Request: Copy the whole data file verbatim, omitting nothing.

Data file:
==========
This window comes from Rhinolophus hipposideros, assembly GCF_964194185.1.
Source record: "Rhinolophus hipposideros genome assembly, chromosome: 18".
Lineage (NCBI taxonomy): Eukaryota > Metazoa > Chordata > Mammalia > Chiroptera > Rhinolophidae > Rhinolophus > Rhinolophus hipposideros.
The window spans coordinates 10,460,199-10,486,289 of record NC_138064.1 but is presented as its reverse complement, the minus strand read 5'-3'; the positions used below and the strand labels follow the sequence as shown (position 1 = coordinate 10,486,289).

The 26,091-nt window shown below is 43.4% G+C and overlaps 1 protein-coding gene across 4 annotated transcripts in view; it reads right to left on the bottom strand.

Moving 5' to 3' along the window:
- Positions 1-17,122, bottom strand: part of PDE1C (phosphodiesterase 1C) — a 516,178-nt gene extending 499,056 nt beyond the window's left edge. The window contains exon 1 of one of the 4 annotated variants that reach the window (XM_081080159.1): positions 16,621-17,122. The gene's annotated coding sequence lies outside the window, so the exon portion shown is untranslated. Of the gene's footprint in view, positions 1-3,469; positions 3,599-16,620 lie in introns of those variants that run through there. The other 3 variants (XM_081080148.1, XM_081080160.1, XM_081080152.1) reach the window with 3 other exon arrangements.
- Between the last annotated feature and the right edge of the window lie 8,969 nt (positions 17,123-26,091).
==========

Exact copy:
This window comes from Rhinolophus hipposideros, assembly GCF_964194185.1.
Source record: "Rhinolophus hipposideros genome assembly, chromosome: 18".
Lineage (NCBI taxonomy): Eukaryota > Metazoa > Chordata > Mammalia > Chiroptera > Rhinolophidae > Rhinolophus > Rhinolophus hipposideros.
The window spans coordinates 10,460,199-10,486,289 of record NC_138064.1 but is presented as its reverse complement, the minus strand read 5'-3'; the positions used below and the strand labels follow the sequence as shown (position 1 = coordinate 10,486,289).

The 26,091-nt window shown below is 43.4% G+C and overlaps 1 protein-coding gene across 4 annotated transcripts in view; it reads right to left on the bottom strand.

Moving 5' to 3' along the window:
- Positions 1-17,122, bottom strand: part of PDE1C (phosphodiesterase 1C) — a 516,178-nt gene extending 499,056 nt beyond the window's left edge. The window contains exon 1 of one of the 4 annotated variants that reach the window (XM_081080159.1): positions 16,621-17,122. The gene's annotated coding sequence lies outside the window, so the exon portion shown is untranslated. Of the gene's footprint in view, positions 1-3,469; positions 3,599-16,620 lie in introns of those variants that run through there. The other 3 variants (XM_081080148.1, XM_081080160.1, XM_081080152.1) reach the window with 3 other exon arrangements.
- Between the last annotated feature and the right edge of the window lie 8,969 nt (positions 17,123-26,091).